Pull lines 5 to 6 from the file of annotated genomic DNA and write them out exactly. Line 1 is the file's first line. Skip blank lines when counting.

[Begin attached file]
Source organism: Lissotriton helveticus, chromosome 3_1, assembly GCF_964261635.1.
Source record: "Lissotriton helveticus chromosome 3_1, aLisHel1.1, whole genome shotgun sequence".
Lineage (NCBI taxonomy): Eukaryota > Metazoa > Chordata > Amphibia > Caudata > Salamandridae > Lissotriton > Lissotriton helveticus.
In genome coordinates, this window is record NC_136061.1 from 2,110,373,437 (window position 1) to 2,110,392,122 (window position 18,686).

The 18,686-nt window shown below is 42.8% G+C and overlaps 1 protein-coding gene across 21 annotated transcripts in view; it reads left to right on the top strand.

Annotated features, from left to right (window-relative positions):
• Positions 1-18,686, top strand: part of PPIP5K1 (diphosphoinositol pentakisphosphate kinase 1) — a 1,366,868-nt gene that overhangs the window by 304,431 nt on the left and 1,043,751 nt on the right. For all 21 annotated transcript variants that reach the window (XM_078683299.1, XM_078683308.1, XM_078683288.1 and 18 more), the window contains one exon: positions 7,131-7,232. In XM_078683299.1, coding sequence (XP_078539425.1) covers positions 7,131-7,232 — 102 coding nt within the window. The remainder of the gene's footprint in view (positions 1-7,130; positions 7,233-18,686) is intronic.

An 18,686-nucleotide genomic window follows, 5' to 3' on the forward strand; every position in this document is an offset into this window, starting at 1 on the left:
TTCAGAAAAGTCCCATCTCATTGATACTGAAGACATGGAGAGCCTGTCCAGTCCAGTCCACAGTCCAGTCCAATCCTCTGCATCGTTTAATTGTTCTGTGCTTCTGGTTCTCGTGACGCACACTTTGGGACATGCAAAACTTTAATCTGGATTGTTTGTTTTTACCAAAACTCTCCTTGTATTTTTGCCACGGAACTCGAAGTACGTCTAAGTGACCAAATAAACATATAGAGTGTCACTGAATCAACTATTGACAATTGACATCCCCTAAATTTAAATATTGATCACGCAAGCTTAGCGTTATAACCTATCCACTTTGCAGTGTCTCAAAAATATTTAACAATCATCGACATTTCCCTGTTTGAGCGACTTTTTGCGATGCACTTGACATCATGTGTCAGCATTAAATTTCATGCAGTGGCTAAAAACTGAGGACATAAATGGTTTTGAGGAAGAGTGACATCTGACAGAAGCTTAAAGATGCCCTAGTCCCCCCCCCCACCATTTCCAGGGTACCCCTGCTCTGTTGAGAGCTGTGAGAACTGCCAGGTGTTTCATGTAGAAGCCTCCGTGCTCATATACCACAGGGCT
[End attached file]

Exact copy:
The 18,686-nt window shown below is 42.8% G+C and overlaps 1 protein-coding gene across 21 annotated transcripts in view; it reads left to right on the top strand.

Annotated features, from left to right (window-relative positions):